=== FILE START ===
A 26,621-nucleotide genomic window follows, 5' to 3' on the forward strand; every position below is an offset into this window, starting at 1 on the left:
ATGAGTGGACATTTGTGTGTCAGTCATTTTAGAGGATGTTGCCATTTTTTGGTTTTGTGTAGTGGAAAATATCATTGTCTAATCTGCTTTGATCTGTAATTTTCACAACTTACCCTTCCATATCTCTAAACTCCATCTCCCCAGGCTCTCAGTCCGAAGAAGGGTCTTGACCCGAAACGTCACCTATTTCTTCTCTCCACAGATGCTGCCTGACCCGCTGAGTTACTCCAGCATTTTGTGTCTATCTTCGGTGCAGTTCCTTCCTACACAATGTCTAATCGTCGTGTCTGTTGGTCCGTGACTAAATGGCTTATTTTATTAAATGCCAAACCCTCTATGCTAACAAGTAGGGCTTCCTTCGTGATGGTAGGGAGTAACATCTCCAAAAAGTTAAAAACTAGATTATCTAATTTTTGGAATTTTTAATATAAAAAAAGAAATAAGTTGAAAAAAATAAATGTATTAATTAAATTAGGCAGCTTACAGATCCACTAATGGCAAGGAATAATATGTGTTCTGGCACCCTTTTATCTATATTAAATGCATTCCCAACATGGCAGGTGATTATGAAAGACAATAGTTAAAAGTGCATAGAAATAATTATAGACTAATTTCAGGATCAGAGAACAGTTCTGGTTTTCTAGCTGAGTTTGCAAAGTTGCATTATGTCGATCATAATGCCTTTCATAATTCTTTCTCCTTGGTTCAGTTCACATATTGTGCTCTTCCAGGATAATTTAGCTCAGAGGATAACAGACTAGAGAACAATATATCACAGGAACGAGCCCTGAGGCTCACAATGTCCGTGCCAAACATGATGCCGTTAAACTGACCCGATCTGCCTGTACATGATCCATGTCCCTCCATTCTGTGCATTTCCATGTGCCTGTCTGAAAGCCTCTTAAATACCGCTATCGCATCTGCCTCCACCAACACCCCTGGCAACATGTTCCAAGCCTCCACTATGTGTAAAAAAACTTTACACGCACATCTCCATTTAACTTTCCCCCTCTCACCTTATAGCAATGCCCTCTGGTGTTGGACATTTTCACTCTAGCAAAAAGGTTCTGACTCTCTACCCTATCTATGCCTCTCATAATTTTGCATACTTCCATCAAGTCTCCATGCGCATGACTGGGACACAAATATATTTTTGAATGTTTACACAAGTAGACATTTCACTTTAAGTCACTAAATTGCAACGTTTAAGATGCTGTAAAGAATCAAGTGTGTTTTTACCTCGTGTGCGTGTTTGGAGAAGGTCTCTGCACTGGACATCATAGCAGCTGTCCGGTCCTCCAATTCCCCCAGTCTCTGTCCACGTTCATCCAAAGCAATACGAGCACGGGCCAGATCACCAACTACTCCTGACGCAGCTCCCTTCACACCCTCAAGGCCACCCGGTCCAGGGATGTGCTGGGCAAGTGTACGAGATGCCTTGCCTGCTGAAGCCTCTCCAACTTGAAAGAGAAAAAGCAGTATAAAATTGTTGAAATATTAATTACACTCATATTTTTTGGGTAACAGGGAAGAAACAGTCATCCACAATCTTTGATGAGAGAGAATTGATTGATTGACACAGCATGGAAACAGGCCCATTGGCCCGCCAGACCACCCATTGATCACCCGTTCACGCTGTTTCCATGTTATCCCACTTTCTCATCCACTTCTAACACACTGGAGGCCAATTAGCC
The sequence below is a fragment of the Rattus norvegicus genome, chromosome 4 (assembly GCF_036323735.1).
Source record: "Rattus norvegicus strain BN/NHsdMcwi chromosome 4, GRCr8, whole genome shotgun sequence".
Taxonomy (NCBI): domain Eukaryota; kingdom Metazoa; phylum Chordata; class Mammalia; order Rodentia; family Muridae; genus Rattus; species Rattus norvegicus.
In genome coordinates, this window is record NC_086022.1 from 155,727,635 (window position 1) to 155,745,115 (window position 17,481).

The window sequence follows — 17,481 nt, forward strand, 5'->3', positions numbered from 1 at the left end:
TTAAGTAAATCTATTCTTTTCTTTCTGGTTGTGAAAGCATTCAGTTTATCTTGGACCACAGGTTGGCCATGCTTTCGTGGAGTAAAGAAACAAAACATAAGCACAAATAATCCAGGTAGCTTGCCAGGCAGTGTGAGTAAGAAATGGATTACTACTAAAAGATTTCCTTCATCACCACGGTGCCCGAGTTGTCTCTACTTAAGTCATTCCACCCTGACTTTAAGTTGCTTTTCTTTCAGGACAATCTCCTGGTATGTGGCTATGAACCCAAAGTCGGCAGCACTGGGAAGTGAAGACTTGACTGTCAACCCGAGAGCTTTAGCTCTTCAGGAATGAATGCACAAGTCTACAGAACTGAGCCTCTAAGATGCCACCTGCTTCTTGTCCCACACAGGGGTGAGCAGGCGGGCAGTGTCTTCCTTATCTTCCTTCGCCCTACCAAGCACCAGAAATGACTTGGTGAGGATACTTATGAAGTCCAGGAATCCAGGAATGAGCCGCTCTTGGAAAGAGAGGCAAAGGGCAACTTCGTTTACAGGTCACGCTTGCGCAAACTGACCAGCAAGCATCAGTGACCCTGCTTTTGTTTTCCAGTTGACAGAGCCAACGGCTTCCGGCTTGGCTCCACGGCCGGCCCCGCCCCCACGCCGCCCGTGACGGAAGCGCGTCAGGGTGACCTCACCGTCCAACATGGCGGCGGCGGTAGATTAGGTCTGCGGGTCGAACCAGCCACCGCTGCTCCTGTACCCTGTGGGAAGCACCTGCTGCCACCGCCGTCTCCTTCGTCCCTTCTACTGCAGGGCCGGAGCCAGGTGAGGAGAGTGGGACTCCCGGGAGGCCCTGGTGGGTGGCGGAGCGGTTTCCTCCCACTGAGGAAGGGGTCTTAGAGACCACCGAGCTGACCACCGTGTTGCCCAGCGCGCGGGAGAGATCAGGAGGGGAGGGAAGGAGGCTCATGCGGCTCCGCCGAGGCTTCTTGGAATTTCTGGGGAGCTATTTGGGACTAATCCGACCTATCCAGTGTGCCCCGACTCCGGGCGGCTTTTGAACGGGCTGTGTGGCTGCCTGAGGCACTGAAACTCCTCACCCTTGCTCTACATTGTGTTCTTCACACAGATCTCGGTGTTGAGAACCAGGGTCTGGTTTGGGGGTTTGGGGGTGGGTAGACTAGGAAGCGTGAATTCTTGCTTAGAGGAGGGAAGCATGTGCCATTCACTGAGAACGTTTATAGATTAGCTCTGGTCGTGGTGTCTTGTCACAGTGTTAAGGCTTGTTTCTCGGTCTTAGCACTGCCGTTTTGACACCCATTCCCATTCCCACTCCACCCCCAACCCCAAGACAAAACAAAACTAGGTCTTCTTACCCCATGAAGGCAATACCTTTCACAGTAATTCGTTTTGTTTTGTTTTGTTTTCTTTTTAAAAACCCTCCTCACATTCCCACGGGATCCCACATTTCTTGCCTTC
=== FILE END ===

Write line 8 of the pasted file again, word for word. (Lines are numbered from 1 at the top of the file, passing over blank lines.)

TTAAGTAAATCTATTCTTTTCTTTCTGGTTGTGAAAGCATTCAGTTTATCTTGGACCACAGGTTGGCCATGCTTTCGTGGAGTAAAGAAACAAAACATAAGCACAAATAATCCAGGTAGCTTGCCAGGCAGTGTGAGTAAGAAATGGATTACTACTAAAAGATTTCCTTCATCACCACGGTGCCCGAGTTGTCTCTACTTAAGTCATTCCACCCTGACTTTAAGTTGCTTTTCTTTCAGGACAATCTCCTGGTATGTGGCTATGAACCCAAAGTCGGCAGCACTGGGAAGTGAAGACTTGACTGTCAACCCGAGAGCTTTAGCTCTTCAGGAATGAATGCACAAGTCTACAGAACTGAGCCTCTAAGATGCCACCTGCTTCTTGTCCCACACAGGGGTGAGCAGGCGGGCAGTGTCTTCCTTATCTTCCTTCGCCCTACCAAGCACCAGAAATGACTTGGTGAGGATACTTATGAAGTCCAGGAATCCAGGAATGAGCCGCTCTTGGAAAGAGAGGCAAAGGGCAACTTCGTTTACAGGTCACGCTTGCGCAAACTGACCAGCAAGCATCAGTGACCCTGCTTTTGTTTTCCAGTTGACAGAGCCAACGGCTTCCGGCTTGGCTCCACGGCCGGCCCCGCCCCCACGCCGCCCGTGACGGAAGCGCGTCAGGGTGACCTCACCGTCCAACATGGCGGCGGCGGTAGATTAGGTCTGCGGGTCGAACCAGCCACCGCTGCTCCTGTACCCTGTGGGAAGCACCTGCTGCCACCGCCGTCTCCTTCGTCCCTTCTACTGCAGGGCCGGAGCCAGGTGAGGAGAGTGGGACTCCCGGGAGGCCCTGGTGGGTGGCGGAGCGGTTTCCTCCCACTGAGGAAGGGGTCTTAGAGACCACCGAGCTGACCACCGTGTTGCCCAGCGCGCGGGAGAGATCAGGAGGGGAGGGAAGGAGGCTCATGCGGCTCCGCCGAGGCTTCTTGGAATTTCTGGGGAGCTATTTGGGACTAATCCGACCTATCCAGTGTGCCCCGACTCCGGGCGGCTTTTGAACGGGCTGTGTGGCTGCCTGAGGCACTGAAACTCCTCACCCTTGCTCTACATTGTGTTCTTCACACAGATCTCGGTGTTGAGAACCAGGGTCTGGTTTGGGGGTTTGGGGGTGGGTAGACTAGGAAGCGTGAATTCTTGCTTAGAGGAGGGAAGCATGTGCCATTCACTGAGAACGTTTATAGATTAGCTCTGGTCGTGGTGTCTTGTCACAGTGTTAAGGCTTGTTTCTCGGTCTTAGCACTGCCGTTTTGACACCCATTCCCATTCCCACTCCACCCCCAACCCCAAGACAAAACAAAACTAGGTCTTCTTACCCCATGAAGGCAATACCTTTCACAGTAATTCGTTTTGTTTTGTTTTGTTTTCTTTTTAAAAACCCTCCTCACATTCCCACGGGATCCCACATTTCTTGCCTTC